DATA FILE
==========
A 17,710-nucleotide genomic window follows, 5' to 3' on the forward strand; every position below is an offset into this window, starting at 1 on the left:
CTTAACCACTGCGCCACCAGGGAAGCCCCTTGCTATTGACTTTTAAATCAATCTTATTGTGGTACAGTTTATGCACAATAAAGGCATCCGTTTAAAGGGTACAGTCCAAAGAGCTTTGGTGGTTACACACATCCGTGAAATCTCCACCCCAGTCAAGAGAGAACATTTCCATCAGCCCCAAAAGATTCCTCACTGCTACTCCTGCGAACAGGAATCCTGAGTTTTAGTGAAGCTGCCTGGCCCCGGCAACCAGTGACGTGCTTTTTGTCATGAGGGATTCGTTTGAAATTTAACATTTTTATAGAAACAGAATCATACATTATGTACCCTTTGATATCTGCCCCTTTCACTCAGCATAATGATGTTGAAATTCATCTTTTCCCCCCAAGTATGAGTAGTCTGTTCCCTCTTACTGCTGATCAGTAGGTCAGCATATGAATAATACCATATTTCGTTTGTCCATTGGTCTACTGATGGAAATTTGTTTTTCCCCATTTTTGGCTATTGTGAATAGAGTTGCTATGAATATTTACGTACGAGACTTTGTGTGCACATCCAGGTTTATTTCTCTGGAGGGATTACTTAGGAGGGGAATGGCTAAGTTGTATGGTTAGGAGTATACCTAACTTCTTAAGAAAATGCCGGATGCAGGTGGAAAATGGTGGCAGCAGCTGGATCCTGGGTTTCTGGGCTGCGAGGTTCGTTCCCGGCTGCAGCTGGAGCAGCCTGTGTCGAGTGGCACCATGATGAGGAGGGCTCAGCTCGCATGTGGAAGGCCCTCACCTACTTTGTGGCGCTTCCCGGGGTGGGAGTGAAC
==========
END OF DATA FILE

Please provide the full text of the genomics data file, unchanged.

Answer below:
A 17,710-nucleotide genomic window follows, 5' to 3' on the forward strand; every position below is an offset into this window, starting at 1 on the left:
CTTAACCACTGCGCCACCAGGGAAGCCCCTTGCTATTGACTTTTAAATCAATCTTATTGTGGTACAGTTTATGCACAATAAAGGCATCCGTTTAAAGGGTACAGTCCAAAGAGCTTTGGTGGTTACACACATCCGTGAAATCTCCACCCCAGTCAAGAGAGAACATTTCCATCAGCCCCAAAAGATTCCTCACTGCTACTCCTGCGAACAGGAATCCTGAGTTTTAGTGAAGCTGCCTGGCCCCGGCAACCAGTGACGTGCTTTTTGTCATGAGGGATTCGTTTGAAATTTAACATTTTTATAGAAACAGAATCATACATTATGTACCCTTTGATATCTGCCCCTTTCACTCAGCATAATGATGTTGAAATTCATCTTTTCCCCCCAAGTATGAGTAGTCTGTTCCCTCTTACTGCTGATCAGTAGGTCAGCATATGAATAATACCATATTTCGTTTGTCCATTGGTCTACTGATGGAAATTTGTTTTTCCCCATTTTTGGCTATTGTGAATAGAGTTGCTATGAATATTTACGTACGAGACTTTGTGTGCACATCCAGGTTTATTTCTCTGGAGGGATTACTTAGGAGGGGAATGGCTAAGTTGTATGGTTAGGAGTATACCTAACTTCTTAAGAAAATGCCGGATGCAGGTGGAAAATGGTGGCAGCAGCTGGATCCTGGGTTTCTGGGCTGCGAGGTTCGTTCCCGGCTGCAGCTGGAGCAGCCTGTGTCGAGTGGCACCATGATGAGGAGGGCTCAGCTCGCATGTGGAAGGCCCTCACCTACTTTGTGGCGCTTCCCGGGGTGGGAGTGAAC